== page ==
Detroiter Kevin Rushing wants to use his gaming business, Krush Industries, in order to form a tighter-knit, collaborative community for young adults in the city. But the veteran is drawing on an unlikely source: his experience in the Marines.
"A lot of this came out of my experience coming home as a civilian with PTSD and finding more therapeutic ways to live and healthier lifestyle options," said Rushing, who went to Iraq with the Marine Corps in 2003 and 2004 . "I really think of games as the absolute opposite of warfare; it's collaboration."
The business, which Rushing launched with his brother last year, "started with an idea called 'Big Fun Place.'" The siblings wanted to bring gaming to Detroiters who were looking for new forms of entertainment.
"We don't really want to party hard, drinking and smoking and stuff ... there's a lack of entertainment options for young adults that are healthy and engaging," he said. "We started coming up with events and spaces that were appropriate and cool enough for adults."
As part of their mission, Rushing and his brother recently organized punk rock dodgeball at the Russell Industrial Center, and started trying to raise funds for an assault course based on the '90s television show "Gladiators."
The Rushings also received a CAMP Detroit grant to create an installation, called the Krush Arcade Experience, that will debut at this weekend's Movement Electronic Music Festival and will appear at other city events in the future. It is an arcade machine emulator loaded with old school arcade games, in a tent filled with lights and lasers for an '80s vibe.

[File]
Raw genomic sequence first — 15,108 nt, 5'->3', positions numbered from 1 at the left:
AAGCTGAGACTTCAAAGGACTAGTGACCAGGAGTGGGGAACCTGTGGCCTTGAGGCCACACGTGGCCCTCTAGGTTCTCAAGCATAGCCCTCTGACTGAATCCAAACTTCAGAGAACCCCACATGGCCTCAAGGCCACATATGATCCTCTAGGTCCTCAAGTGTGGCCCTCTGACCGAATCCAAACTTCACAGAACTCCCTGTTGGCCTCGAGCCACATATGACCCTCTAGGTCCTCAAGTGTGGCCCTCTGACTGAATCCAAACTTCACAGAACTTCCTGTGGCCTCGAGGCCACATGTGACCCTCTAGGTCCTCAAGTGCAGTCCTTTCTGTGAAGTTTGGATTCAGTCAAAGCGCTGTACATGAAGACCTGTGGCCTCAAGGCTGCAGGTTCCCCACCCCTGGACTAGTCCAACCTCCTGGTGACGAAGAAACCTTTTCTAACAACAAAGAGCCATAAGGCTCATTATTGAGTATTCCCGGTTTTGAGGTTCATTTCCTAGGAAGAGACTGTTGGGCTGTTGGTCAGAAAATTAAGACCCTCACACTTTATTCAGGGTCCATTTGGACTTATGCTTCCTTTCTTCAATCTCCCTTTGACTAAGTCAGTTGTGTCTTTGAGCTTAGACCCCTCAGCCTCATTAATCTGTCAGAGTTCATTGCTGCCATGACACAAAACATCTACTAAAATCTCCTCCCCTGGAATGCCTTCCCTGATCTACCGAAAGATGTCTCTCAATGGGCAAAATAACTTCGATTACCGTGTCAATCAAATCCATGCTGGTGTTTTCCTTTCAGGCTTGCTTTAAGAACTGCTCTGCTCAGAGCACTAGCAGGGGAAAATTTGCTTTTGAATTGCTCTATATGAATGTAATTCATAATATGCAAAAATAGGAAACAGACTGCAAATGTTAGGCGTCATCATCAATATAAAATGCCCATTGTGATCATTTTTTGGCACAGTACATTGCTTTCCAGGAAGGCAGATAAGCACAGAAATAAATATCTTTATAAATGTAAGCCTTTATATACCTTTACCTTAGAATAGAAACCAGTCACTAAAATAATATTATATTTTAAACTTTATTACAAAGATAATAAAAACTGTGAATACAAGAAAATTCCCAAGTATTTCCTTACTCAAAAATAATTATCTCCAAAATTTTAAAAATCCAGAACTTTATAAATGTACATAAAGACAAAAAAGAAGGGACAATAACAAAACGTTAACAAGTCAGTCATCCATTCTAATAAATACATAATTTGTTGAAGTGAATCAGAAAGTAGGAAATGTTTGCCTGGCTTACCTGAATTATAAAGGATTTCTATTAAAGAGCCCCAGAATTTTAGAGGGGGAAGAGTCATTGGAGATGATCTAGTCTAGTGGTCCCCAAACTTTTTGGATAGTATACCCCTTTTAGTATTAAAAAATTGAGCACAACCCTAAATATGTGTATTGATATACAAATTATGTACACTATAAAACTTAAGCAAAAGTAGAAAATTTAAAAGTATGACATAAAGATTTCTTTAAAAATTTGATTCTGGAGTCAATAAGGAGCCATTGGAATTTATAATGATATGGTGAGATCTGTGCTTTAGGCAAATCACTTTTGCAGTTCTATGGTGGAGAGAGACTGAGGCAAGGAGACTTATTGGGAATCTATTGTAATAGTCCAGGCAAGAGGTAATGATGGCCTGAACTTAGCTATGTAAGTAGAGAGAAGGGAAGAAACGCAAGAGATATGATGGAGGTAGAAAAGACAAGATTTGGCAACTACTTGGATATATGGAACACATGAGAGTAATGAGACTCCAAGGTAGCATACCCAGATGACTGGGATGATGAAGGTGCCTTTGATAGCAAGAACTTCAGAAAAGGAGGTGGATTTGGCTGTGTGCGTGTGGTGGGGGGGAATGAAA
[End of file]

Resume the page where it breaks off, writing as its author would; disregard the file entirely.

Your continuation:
"We both really love Detroit and are passionately involved in making it a successful community," Rushing said.
The veteran's ideas are also backed up by recent research, which has suggested that playing video games like Tetris may minimize flashbacks and other psychological symptoms following trauma.
Though the brothers plan future Krush Industries projects, Rushing is also digging into the psychology of gaming and its role in society. He's interested in how elements of gaming, like competitions and receiving incentives for completing tasks -- such as getting points for spending money on a credit card -- can be used in daily life.
"Entertainment will have to be more engaging and thoughtful," Kevin said about his vision of the future of Krush Industries. "There's an ethical portion to this and a community-forward portion that we think will make it more than just an entertainment facility."
For Rushing, his dedication stems from his positive experience with gaming, whether in training competitions with the Marines, arcades or Gladiator challenge courses.
"The thing about playing games and competing," he said, "is you lose yourself in it."
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